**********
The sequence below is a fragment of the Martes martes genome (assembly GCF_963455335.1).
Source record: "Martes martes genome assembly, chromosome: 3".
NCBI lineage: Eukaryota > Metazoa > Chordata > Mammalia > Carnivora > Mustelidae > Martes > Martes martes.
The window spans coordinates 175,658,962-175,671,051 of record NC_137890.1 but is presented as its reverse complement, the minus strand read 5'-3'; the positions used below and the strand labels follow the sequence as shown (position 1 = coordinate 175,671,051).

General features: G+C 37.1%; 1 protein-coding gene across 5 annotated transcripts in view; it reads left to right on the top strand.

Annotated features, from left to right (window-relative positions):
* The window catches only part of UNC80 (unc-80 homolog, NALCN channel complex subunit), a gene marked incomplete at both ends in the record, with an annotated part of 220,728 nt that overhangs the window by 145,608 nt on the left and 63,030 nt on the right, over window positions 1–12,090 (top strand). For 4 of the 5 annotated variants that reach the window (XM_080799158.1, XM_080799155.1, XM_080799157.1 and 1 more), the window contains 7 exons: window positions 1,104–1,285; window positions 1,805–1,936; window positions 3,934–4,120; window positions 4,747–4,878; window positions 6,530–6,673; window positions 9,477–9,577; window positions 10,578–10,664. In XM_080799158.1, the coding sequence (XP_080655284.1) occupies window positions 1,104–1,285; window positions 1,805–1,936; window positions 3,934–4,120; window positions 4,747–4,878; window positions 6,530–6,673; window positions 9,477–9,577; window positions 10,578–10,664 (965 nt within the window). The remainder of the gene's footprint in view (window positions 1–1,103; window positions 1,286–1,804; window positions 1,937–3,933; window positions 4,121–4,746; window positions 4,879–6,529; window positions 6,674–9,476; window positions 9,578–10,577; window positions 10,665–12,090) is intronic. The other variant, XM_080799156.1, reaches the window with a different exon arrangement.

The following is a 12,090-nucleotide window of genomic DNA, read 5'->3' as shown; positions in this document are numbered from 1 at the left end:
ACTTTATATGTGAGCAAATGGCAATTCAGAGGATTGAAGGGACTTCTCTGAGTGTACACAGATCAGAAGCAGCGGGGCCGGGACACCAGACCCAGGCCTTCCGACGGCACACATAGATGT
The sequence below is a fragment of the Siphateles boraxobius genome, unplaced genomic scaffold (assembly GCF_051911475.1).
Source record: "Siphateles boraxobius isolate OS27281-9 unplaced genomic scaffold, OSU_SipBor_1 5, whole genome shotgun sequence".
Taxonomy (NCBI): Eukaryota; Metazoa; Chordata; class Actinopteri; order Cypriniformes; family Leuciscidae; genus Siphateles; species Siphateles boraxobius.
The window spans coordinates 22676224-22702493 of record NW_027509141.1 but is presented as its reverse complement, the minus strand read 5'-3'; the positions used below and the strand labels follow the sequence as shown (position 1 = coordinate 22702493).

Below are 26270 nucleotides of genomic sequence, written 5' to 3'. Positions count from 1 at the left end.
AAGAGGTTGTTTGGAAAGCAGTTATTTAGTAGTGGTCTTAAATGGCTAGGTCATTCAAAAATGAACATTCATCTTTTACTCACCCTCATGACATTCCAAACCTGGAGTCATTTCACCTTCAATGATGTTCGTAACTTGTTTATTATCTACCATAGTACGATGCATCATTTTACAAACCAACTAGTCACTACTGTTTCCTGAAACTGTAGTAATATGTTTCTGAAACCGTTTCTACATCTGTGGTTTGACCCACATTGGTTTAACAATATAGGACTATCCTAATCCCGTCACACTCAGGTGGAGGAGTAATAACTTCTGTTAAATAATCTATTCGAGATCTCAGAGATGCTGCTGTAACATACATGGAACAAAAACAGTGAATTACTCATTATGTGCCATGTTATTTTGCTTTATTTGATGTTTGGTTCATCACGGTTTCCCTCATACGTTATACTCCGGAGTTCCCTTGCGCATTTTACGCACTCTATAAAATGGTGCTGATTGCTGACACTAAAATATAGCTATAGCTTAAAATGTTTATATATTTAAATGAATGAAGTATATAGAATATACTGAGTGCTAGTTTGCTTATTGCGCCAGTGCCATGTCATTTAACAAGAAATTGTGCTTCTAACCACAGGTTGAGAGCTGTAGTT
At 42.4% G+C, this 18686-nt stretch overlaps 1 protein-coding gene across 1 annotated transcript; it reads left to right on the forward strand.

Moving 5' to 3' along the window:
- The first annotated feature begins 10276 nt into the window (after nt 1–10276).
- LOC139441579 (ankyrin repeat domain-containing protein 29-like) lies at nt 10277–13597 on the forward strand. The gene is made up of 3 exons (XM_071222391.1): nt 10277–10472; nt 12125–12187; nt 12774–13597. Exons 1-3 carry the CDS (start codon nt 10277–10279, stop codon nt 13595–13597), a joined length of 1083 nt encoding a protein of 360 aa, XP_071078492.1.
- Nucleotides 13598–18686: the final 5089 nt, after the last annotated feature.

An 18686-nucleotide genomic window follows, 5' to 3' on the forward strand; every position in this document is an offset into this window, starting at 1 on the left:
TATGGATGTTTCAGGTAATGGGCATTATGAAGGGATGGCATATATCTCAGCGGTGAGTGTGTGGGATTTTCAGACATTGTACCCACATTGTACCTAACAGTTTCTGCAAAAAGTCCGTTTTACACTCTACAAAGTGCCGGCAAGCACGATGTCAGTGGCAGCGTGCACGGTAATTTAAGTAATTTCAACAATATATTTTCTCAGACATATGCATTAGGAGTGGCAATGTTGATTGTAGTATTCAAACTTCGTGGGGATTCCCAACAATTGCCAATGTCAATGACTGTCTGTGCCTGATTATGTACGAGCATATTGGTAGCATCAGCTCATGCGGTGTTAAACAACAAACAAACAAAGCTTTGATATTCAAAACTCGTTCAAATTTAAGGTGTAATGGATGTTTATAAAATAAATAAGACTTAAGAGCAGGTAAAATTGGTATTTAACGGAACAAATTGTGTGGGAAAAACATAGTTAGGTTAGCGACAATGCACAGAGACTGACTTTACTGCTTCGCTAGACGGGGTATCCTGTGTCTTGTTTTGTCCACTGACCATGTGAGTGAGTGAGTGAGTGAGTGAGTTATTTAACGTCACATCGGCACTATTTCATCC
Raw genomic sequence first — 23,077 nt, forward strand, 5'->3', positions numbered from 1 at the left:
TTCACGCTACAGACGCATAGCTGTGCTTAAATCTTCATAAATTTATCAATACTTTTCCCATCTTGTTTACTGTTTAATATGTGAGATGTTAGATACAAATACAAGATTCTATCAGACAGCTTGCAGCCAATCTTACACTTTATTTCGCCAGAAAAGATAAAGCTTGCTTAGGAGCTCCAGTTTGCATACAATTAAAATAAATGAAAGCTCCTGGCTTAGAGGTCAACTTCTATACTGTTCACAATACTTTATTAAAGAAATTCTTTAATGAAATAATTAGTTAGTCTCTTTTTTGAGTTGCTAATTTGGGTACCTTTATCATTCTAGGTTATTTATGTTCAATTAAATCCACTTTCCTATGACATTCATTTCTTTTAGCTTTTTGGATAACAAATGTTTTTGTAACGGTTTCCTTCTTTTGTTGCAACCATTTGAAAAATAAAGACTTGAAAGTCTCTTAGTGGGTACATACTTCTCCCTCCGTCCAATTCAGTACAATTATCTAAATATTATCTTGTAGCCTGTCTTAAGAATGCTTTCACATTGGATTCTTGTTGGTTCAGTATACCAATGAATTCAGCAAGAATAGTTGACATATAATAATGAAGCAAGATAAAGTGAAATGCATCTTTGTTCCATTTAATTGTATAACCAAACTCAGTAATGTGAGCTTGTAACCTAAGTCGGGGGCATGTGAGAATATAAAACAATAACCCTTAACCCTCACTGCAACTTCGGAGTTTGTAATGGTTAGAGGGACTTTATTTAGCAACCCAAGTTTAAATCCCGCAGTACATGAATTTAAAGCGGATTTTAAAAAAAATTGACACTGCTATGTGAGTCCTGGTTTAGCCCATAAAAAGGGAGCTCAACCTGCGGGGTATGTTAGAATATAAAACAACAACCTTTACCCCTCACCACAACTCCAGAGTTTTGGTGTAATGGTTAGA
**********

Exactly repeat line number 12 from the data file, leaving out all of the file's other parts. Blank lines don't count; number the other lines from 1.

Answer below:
Taxonomy (NCBI): Eukaryota; Metazoa; Chordata; class Actinopteri; order Cypriniformes; family Leuciscidae; genus Siphateles; species Siphateles boraxobius.